MacIT Conference January 7, 2013 at 7:00 am

How to Lose 100 Pounds in 10 Days

By Mike Boylan, Nick McSpadden

Historically, Mac deployment has been done the traditional way, by configuring a perfect “Golden Master” computer configured just the way you want, and then copying that computer to all your other machines. We’d use tools such as Carbon Copy Cloner or Super Duper to do complete block-level copies of the hard drive onto other computers attached by FireWire cables in Target Disk Mode. It worked well enough, as long as all of your hardware was completely identical.

Such idyllic environments became less and less common. There were enough hardware differences among models that we began to see cracks in our Golden Master foundation. Sometimes, settings didn’t work properly, especially for things like AirPort and other hardware-dependent services. Perhaps an even worse situation – someone would innocently ask, “So, can I get this piece of software installed on just these twelve computers?” So you had to make a separate image for that user base. If the very next day Apple released new updates, you had to update two separate golden masters rather than one. The work only increased dramatically as you added more and more unique configurations, each of which required separate management.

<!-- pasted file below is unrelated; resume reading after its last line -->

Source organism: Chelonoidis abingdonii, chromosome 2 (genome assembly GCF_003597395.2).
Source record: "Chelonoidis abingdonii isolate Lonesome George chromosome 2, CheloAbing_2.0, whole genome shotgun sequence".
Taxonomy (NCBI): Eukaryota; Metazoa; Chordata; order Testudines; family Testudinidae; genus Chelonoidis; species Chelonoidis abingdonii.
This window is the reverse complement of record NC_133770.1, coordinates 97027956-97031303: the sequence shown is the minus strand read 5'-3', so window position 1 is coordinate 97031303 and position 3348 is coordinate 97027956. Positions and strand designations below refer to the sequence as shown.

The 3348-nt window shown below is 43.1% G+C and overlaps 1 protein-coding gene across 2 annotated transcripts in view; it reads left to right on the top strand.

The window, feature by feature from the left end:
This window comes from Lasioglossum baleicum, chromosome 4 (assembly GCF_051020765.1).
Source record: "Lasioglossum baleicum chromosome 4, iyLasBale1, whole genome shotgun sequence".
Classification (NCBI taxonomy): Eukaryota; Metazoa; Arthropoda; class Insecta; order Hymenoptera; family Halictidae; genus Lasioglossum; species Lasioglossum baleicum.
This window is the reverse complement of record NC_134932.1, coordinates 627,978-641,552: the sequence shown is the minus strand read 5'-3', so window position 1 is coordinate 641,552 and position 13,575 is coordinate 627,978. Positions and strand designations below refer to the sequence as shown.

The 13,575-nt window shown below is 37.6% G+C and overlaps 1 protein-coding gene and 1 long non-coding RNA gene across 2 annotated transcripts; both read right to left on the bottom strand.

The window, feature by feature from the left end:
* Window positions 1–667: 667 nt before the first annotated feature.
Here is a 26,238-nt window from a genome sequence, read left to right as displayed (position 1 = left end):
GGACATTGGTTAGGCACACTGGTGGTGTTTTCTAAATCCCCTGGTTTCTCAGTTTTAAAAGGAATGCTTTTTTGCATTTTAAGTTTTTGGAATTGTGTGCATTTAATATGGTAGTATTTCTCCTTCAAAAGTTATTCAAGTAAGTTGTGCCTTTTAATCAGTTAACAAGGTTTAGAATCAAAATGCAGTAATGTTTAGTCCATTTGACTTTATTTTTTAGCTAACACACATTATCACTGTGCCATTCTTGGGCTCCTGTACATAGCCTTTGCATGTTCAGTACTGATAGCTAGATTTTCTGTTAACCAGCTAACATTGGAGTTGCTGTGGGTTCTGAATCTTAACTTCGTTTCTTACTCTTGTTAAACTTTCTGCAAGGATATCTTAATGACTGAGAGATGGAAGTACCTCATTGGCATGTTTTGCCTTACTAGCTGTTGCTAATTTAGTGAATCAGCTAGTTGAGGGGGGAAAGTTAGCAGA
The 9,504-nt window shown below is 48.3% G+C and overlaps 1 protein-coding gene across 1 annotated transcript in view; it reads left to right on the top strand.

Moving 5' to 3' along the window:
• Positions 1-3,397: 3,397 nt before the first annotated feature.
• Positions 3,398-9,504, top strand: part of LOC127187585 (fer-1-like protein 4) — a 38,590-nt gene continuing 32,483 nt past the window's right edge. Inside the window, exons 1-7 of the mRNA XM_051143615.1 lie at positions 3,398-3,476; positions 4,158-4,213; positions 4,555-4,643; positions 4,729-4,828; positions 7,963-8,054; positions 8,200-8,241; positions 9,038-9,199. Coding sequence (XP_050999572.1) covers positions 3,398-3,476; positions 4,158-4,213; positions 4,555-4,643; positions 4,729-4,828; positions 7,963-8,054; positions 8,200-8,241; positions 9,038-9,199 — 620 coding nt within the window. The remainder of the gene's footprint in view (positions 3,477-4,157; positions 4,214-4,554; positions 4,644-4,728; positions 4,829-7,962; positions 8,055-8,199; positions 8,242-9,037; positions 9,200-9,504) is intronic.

Those days are now over. There are a plethora of tools available for deploying OS X without ever having to rely on thick Golden Masters. The ever-helpful folks at AFP548 developed InstaDMG to allow the creation of “modular” images. The idea of a “modular” image is one in which a never-booted base OS has customized software packages added to it, producing a first-time boot up for the machine that has all the “stuff” you’d want on it already installed. It’s an ideal transition from thick Golden Master images. It has the advantages of speedy deployments (as block-level copies are always nice and fast from DeployStudio), and relatively easy updating. Simply slip in the updated software package into the modular manifest, and rebuild the image – only a few minutes of work followed by 30 minutes of waiting.

The very nature of installing OS X has changed completely with the arrival of Lion and Mountain Lion, which are now downloaded from the App Store rather than shipped on physical media. With this advent of new installation methods, Greg Neagle of Walt Disney Animation Studios produced the “CreateOSXInstallPackage” tool, allowing a package-based install of the OS that doesn’t rely on a base image. Rather than using a base image and adding content to it, OS X Lion and Mountain Lion can now be installed on-the-fly from a live package, and other mechanisms for software deployment can take over once the install is complete.